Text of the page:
Thus, even as manufacturing jobs moved to Mexico, economic migration to the United States and Canada from Mexico intensified, swelling urban populations and ensuring wages stayed relatively low within North America, even as trade volumes between the NAFTA countries exploded. In the wake of accelerating inequality in all three countries, and stubbornly high poverty levels in Mexico throughout the 2000s, the 2020 renegotiation of NAFTA — now rebranded as the United States-Mexico-Canada Agreement (USMCA) — claimed to address these concerns by emphasizing balanced trade and greater attention to social impact.9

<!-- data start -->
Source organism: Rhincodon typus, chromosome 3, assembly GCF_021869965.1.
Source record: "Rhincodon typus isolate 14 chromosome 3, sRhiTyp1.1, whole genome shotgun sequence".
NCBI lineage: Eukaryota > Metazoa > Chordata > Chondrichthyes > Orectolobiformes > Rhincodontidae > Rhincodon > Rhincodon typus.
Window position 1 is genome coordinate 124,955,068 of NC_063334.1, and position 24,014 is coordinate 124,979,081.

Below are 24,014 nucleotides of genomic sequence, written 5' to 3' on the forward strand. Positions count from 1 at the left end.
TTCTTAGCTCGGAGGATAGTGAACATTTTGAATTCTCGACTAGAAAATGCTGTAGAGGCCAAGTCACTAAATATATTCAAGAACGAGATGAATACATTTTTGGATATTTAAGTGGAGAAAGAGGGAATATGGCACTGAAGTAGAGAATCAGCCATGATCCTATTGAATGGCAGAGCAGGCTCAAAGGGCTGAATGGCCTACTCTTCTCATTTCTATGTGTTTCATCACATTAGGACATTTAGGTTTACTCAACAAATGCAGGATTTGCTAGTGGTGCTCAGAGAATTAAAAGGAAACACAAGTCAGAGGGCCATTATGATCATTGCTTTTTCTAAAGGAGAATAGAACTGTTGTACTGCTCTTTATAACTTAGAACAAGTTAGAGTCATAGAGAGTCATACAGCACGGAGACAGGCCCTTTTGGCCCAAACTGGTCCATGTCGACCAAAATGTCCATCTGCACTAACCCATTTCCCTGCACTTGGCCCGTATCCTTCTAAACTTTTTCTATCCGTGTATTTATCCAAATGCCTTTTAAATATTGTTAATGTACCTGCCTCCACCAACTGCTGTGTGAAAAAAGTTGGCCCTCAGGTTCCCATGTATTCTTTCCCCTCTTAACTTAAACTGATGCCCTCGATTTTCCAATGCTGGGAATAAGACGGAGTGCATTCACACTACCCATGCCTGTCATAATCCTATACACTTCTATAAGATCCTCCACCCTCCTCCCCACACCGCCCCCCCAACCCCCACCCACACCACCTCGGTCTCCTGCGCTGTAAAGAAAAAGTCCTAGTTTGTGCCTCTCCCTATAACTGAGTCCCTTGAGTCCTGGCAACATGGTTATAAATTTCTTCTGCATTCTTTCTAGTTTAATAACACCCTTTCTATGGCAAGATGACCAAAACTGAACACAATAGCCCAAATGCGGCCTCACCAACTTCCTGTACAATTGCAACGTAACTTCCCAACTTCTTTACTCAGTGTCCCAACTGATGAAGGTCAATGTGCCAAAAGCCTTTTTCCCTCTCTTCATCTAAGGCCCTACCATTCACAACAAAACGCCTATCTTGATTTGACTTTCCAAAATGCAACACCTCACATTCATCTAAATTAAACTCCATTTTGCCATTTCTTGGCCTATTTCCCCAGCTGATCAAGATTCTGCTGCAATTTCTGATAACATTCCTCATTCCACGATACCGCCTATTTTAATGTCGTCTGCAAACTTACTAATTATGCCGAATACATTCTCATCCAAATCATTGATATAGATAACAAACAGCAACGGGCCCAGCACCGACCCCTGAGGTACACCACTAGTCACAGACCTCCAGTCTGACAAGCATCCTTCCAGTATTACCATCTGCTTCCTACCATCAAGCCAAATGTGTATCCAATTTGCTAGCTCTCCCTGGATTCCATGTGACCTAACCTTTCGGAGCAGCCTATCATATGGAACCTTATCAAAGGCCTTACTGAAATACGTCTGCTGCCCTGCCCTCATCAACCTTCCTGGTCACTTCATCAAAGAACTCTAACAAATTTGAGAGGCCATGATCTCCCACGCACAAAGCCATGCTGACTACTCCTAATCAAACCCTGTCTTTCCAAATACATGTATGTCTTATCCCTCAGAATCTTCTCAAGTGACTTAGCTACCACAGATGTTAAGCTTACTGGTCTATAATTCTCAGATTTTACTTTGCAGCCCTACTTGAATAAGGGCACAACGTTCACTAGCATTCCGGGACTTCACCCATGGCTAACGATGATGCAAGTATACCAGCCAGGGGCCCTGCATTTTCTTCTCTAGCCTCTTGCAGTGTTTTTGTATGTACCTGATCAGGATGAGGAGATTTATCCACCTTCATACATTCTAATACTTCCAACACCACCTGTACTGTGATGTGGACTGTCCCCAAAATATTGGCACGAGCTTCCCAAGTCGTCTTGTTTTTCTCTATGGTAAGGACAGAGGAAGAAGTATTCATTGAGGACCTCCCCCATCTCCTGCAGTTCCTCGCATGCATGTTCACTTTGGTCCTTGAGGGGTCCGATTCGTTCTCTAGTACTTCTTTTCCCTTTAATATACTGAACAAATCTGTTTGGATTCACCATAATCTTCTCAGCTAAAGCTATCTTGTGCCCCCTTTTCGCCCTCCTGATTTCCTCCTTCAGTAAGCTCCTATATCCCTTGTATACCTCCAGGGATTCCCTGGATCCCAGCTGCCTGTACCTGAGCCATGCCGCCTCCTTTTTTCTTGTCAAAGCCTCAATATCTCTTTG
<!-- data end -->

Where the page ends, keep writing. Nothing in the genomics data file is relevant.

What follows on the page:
The brewing fight over genetically modified corn reveals how NAFTA’s commitment to equalization of regulatory regimes remains one-sided, imbued with colonial logic that continues to perceive Mexico as a permanent laggard in the realm of sustainability and human rights, with no scope for its internal democratic processes to stake leadership on these issues by contradicting the neoliberal orthodoxies promulgated by both Ottawa and Washington. Mexico’s position has consistently been informed by the precautionary principle, an emerging doctrine within environmental law which permits states to restrict new innovations with the potential for harm, even in the absence of scientific consensus.10 This approach has been largely rejected by the United States, as it steadfastly refuses to ratify the Convention on Biological Diversity, which “endorses a precautionary approach to risk assessment.”11 Even though Canada has ratified that agreement, its insistence that Mexico’s claims lack scientific merit belies its ostensible acceptance of the precautionary principle.